Rays are spoilsports
Rookie Kazmir takes the fun out of Fenway and the air out of Sox
Kevin Millar, at the center of a scrum of New York media types seeking some back-page material for the weekend Red Sox-Yankees series, insisted before last night's first pitch that his team's focus had not strayed ahead to the pinstripers.
"It's Tampa tonight," said Millar, noting that the Sox should have fared better than they did last weekend against another bottom-feeder, the Seattle Mariners. "I can't comment on the Yankee series until we get there.
"The most important part to us winning 10 in a row last month was beating Detroit four in a row before the Angels came to town."
No such running start will accompany the visit to the Bronx this weekend, however. The Sox, blanked by Seattle's Gil Meche at the end of their West Coast swing Sunday, put up more zeros with alarming regularity last night against the D-Rays and lefthander Scott Kazmir, who possessed precisely the attributes most dangerous to the Sox this season: He's a rookie, and the Sox hadn't seen him before, a combination that has proven lethal a half-dozen times.
The youngest pitcher in the big leagues (20 years 7 months) outpitched Pedro Martinez, who gave up home runs to a couple of other precocious kids, Carl Crawford and Rocco Baldelli, in a 5-2 Tampa Bay win that dropped the Sox four games behind the Yankees in the AL East with 19 to play. The Bombers were 4-0 winners last night in Kansas City.
The Sox, who trailed, 5-0, until Trot Nixon hit his first regular-season pinch-hit home run in the eighth off reliever Travis Harper with a man on, are fretting that they may have suffered a more significant loss: Third baseman Bill Mueller, who apparently reinjured his right knee over the weekend in Seattle, left last night's game in the fifth inning and was scheduled to undergo an MRI today, according to team doctor Bill Morgan.
"We'll know more in a few days," general manager Theo Epstein said. Asked if Mueller, who is listed as day to day, might miss the Yankee series, Epstein said, "It's too early to tell."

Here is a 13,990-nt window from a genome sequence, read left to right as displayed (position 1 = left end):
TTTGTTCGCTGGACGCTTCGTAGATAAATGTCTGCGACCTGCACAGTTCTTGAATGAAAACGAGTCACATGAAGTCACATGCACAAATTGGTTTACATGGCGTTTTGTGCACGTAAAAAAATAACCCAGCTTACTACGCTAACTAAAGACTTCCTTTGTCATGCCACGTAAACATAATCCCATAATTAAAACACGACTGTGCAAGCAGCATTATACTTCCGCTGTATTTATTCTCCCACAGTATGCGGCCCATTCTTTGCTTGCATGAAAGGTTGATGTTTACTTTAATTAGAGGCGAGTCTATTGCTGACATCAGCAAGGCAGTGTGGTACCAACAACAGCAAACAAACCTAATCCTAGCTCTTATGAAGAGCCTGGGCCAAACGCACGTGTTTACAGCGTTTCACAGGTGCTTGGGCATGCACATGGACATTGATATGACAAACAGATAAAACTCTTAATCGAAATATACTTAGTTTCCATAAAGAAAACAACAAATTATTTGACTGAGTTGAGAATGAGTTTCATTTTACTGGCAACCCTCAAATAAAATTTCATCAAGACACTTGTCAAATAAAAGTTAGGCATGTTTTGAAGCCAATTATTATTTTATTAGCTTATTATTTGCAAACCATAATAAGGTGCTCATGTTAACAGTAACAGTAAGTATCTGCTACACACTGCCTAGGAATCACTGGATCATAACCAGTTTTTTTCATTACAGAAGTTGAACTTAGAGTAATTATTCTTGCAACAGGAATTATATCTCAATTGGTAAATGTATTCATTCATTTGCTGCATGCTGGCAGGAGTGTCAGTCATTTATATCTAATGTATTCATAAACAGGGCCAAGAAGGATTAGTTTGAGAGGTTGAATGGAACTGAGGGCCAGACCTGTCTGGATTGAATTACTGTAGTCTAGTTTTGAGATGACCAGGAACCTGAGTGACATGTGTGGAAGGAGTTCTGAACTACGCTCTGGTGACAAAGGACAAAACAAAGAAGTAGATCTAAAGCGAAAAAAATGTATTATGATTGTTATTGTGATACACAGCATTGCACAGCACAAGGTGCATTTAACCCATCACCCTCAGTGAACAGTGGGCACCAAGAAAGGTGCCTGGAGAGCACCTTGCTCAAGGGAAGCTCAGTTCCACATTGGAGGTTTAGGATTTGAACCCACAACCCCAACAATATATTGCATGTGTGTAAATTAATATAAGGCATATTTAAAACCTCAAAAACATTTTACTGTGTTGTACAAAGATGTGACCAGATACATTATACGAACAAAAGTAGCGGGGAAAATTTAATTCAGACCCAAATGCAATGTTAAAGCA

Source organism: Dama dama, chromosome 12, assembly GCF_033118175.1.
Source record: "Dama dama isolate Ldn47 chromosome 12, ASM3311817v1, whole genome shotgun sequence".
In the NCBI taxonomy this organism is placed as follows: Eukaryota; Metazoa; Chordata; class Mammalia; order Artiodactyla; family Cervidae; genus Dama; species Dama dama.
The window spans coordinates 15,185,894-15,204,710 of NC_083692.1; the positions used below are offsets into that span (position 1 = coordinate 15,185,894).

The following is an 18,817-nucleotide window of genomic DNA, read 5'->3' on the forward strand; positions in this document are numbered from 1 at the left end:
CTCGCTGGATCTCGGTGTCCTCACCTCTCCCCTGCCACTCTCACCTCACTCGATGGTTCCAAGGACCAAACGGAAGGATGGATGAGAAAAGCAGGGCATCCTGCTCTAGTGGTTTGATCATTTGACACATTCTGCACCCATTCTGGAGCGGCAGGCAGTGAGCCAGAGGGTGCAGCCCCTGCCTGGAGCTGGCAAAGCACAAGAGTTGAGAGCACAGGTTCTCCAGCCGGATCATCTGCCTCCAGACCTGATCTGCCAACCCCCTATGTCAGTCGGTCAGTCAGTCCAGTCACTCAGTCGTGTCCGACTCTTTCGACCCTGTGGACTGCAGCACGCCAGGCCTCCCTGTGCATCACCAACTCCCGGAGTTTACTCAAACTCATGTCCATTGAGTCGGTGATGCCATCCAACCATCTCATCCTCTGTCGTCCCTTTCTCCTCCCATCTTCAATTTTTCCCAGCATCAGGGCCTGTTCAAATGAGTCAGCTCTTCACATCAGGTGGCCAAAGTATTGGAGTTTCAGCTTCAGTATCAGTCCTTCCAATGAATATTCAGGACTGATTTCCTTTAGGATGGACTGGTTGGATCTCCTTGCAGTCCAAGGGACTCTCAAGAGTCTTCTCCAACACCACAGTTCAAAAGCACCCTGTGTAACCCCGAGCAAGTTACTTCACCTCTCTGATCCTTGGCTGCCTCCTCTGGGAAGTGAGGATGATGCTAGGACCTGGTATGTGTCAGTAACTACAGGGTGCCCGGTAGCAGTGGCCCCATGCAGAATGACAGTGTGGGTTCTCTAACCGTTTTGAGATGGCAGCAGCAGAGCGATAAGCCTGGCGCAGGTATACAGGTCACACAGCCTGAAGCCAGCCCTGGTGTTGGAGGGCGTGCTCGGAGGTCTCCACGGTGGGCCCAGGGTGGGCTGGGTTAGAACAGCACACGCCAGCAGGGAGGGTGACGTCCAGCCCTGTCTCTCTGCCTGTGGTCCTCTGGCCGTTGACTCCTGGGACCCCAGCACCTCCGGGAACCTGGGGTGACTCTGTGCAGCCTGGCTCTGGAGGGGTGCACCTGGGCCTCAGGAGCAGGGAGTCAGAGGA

This much is indisputable: Mueller, who is Boston's leading hitter against the Yankees this season with a .412 average and hit arguably the season's most dramatic home run, a ninth-inning walkoff against Mariano Rivera in the July 24 brawl game at Fenway Park, has soreness in his right knee, the same one that sidelined him for 37 games after arthroscopic surgery May 28.
"I think he aggravated it a little bit on defense," Sox manager Terry Francona said. "He said something to me in the dugout, after his last at-bat, that he should come out and have it looked at."
Mueller had grounded into a first-to-home double play with the bases loaded to end the second inning, the Sox' best chance to score against Kazmir, who held the Sox to three hits while striking out nine in six innings. That was a bewildering development for the sellout crowd of 35,118 in Fenway Park, where winning has practically become a given. The Sox had won 12 of their last 13 games on Yawkey Way and had not lost back-to-back games anywhere in more than a month (Aug. 4 and 6).
"You have to tip your cap and give credit to the little rookie who came out and pitched well," said Martinez, who allowed just two runs in six innings while striking out 10, his sixth 10-K game of the season, but fell short of winning his fourth straight start, his record dropping to 16-6.
Five walks, one short of his career high, led to Martinez's departure after a 113-pitch yield in six innings.
"All night I felt like I wasn't in my groove," he said.
Crawford led off the game, and ended Martinez's 16-inning scoreless streak, by driving the second pitch, an 86 mile-per-hour fastball, into the Monster seats. Baldelli, the second-year man from Rhode Island, duplicated that feat in the third, jumping on a curveball that lingered over the plate.
Francona emptied his bullpen in an attempt to keep the Sox close, using six relievers, but the D-Rays tacked on a pair of runs in the seventh against Alan Embree and Mike Timlin (both charged to Embree) and another in the eighth off Ramiro Mendoza. The Sox brought the tying run to the plate in the ninth against D-Rays closer Danys Baez when Jason Varitek was hit by a pitch and Millar walked with two out, but Orlando Cabrera lined to left to end it. The D-Rays only recently broke a 12-game losing streak, had allowed 8 or more runs nine times in their last 14 games, and had lost 10 of their previous 13 meetings with the Sox. That all turned around behind Kazmir.
"I was very impressed with how he was able to throw the curveball, for someone to make me look that silly," said Johnny Damon, whose only visit to the basepaths was cut short when he was thrown out stealing after drawing a first-inning walk.
Kazmir was the Mets' top prospect until he was traded to Tampa Bay for the wild (and now hurt) Victor Zambrano.
"We knew, coming in, that kid by reputation," Francona said.
Millar, who had two of Boston's three hits off Kazmir, also was picked off second base after his leadoff double in the fifth. Kazmir whiffed five straight batters between the third and fourth inning, and whiffed Mark Bellhorn three times, Bellhorn ending a miserable night by taking a called third strike from Harper in the eighth.
"You just have to think that hopefully we won't have to face another rookie," said Martinez, apparently unaware that in his next scheduled start, Sunday in the Bronx, he is lined up to face New York rookie Brad Halsey. "These rookies are giving us a headache."